As a response to the question, “Is offshore drilling an appropriate economic development strategy for South Carolina?” the Coastal Conservation League responded, “No. Our state’s fisheries and ocean-based tourism and recreation support nearly 79,000 jobs and generate over $4.4 billion in GDP each year in South Carolina. Embracing offshore drilling would mean the industrialization of our state’s coastline with oil and gas infrastructure, which is in clear conflict with the existing economic and environmental advantages enjoyed by our coastal communities.”

In another statement, the League wrote, “The SC Board of Economic Advisors has stated, ‘While offshore oil and gas activities have become much safer in recent years, spilled oil and coastal shorelines don’t mix. The National Oceanic and Atmospheric Administration ranks the South Atlantic as having the highest relative environmental sensitivity to spilled oil. Given the relatively low amount of potential resources off of our shores and the environmental sensitivity of our coastline, there does not seem to be much incentive for drilling off South Carolina at current prices.’” So, even if you are not a “tree-hugging liberal” and look conservatively at the numbers, do you really want to risk our tried-true tourism industry for the potential of meeting our nation’s energy needs?—needs that are also highly debatable.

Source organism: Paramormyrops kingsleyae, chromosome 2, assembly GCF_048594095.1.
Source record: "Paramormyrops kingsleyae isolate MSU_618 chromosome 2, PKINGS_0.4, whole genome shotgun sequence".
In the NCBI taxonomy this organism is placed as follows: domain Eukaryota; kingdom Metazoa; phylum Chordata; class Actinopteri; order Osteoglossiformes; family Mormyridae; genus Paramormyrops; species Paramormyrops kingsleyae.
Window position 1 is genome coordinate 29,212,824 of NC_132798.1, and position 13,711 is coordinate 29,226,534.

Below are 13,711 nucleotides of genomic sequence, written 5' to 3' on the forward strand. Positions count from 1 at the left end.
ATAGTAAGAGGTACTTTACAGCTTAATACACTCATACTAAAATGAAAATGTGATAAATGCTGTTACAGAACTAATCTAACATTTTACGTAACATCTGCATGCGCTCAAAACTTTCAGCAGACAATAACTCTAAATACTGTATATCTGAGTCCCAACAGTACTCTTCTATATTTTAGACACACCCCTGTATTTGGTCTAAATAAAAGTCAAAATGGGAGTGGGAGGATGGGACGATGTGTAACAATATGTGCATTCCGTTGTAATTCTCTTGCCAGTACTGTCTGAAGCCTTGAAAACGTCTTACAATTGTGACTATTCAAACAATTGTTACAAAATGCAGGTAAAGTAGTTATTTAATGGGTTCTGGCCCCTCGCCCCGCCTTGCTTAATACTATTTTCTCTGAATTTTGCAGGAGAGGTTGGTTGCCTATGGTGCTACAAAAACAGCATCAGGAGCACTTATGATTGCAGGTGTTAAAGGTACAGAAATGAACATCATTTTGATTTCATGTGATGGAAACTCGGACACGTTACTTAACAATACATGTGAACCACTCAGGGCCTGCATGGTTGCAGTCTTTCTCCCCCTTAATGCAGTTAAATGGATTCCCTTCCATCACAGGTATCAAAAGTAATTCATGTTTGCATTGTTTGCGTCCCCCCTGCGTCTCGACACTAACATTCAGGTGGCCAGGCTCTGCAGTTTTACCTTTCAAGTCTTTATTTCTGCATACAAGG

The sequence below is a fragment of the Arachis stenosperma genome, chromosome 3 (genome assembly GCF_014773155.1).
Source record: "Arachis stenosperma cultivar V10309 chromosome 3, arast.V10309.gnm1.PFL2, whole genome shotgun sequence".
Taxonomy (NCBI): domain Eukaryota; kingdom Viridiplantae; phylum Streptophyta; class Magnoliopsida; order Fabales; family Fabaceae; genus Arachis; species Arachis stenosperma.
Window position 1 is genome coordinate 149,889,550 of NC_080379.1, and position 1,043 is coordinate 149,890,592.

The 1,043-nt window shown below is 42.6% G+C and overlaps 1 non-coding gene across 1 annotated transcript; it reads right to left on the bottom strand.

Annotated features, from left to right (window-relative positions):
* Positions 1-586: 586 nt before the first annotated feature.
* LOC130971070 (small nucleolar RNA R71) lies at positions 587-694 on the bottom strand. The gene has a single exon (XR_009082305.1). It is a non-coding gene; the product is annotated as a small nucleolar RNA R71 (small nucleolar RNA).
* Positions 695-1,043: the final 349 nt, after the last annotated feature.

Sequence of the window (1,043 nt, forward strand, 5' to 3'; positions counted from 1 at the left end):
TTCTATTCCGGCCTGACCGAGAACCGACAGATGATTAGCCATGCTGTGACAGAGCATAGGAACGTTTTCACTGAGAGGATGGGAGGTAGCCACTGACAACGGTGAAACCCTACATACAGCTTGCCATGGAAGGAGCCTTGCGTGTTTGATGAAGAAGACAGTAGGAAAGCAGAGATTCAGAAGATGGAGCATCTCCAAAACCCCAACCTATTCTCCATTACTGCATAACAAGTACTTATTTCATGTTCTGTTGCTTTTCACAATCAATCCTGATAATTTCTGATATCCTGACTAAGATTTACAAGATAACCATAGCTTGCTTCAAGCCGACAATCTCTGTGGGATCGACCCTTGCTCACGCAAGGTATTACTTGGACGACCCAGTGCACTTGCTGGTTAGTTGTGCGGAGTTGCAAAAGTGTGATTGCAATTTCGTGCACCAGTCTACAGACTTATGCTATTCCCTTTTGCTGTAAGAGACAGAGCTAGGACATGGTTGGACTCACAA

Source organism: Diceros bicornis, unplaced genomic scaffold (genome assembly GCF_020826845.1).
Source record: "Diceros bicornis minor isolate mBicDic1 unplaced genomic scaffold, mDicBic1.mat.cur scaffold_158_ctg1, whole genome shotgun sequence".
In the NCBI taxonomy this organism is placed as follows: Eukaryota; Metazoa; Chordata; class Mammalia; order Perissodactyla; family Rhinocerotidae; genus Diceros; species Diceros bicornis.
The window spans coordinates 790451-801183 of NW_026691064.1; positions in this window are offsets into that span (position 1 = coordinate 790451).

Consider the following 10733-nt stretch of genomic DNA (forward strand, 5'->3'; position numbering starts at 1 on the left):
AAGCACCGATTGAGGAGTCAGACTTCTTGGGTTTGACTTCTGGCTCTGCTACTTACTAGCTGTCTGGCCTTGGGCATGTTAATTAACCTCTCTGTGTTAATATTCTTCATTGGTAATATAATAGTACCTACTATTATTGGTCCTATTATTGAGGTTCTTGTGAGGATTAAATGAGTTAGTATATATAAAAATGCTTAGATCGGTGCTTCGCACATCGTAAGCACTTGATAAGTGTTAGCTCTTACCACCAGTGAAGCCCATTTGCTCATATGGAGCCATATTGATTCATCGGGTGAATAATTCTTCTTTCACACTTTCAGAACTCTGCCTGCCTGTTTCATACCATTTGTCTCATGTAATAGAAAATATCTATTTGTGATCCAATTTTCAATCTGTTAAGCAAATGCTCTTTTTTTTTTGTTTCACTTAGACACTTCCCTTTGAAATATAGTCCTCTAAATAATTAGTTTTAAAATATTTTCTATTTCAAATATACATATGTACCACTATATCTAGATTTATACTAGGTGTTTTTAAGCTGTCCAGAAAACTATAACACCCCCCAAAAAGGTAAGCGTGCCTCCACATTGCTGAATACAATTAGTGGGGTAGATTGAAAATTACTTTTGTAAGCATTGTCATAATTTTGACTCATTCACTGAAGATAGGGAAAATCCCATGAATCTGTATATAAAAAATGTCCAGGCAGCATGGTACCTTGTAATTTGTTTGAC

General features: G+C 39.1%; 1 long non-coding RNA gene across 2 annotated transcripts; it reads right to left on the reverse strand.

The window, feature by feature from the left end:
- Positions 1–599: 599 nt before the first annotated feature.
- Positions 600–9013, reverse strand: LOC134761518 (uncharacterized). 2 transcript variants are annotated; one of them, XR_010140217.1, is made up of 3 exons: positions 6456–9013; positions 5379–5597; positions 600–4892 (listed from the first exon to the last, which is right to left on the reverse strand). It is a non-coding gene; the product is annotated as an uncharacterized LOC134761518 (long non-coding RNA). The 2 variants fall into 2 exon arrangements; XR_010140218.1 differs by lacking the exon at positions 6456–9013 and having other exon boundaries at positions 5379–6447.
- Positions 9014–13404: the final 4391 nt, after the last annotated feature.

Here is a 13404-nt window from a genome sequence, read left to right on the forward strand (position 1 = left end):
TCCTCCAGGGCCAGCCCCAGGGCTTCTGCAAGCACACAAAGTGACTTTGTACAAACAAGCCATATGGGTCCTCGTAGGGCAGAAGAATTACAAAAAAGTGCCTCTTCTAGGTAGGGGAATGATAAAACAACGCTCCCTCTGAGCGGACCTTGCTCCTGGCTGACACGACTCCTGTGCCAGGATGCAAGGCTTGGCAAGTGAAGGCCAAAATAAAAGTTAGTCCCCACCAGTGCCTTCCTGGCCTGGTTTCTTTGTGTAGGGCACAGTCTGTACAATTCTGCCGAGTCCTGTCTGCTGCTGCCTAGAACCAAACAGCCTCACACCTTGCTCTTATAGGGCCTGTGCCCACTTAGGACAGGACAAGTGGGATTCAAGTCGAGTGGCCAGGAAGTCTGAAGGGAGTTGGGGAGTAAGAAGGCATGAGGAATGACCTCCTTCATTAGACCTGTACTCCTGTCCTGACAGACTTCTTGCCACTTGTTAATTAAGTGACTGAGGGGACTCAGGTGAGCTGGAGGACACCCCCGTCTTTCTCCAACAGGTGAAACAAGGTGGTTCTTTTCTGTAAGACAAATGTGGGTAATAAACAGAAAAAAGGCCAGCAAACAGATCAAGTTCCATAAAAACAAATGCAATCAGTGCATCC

As a journalist, I do not like to publish more questions than answers, but the truth is we are currently writing our fate—collectively. Now, more than ever, I encourage people to ask our town representatives, local organizations, our neighbors, ourselves, or anyone who will listen, “Is Hilton Head Island’s tourism forecast going to be sunny?” If we all keep asking this question, I’m sure we can come up with some positive answers. 

Becca Edwards is a wellness professional, freelance writer and owner of b.e.WELL+b.e.CREATIVE (bewellbecreative.com).